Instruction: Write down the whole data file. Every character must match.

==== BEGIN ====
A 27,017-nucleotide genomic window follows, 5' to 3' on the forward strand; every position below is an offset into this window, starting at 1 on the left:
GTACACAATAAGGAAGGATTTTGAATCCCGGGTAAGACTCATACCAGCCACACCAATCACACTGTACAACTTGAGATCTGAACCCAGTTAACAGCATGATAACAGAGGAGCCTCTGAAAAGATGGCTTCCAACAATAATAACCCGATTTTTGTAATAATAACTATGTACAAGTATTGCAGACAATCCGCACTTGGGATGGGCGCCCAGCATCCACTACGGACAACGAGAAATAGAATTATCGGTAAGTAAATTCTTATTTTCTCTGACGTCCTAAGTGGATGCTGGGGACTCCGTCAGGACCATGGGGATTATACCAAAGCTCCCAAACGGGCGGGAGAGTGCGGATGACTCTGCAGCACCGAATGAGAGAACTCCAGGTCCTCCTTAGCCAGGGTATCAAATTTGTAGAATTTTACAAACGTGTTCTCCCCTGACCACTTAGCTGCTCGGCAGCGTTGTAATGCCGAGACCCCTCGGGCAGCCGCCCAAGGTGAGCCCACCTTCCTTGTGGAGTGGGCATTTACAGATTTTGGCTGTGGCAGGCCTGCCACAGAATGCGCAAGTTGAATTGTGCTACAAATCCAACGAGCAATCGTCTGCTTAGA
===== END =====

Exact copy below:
A 27,017-nucleotide genomic window follows, 5' to 3' on the forward strand; every position below is an offset into this window, starting at 1 on the left:
GTACACAATAAGGAAGGATTTTGAATCCCGGGTAAGACTCATACCAGCCACACCAATCACACTGTACAACTTGAGATCTGAACCCAGTTAACAGCATGATAACAGAGGAGCCTCTGAAAAGATGGCTTCCAACAATAATAACCCGATTTTTGTAATAATAACTATGTACAAGTATTGCAGACAATCCGCACTTGGGATGGGCGCCCAGCATCCACTACGGACAACGAGAAATAGAATTATCGGTAAGTAAATTCTTATTTTCTCTGACGTCCTAAGTGGATGCTGGGGACTCCGTCAGGACCATGGGGATTATACCAAAGCTCCCAAACGGGCGGGAGAGTGCGGATGACTCTGCAGCACCGAATGAGAGAACTCCAGGTCCTCCTTAGCCAGGGTATCAAATTTGTAGAATTTTACAAACGTGTTCTCCCCTGACCACTTAGCTGCTCGGCAGCGTTGTAATGCCGAGACCCCTCGGGCAGCCGCCCAAGGTGAGCCCACCTTCCTTGTGGAGTGGGCATTTACAGATTTTGGCTGTGGCAGGCCTGCCACAGAATGCGCAAGTTGAATTGTGCTACAAATCCAACGAGCAATCGTCTGCTTAGA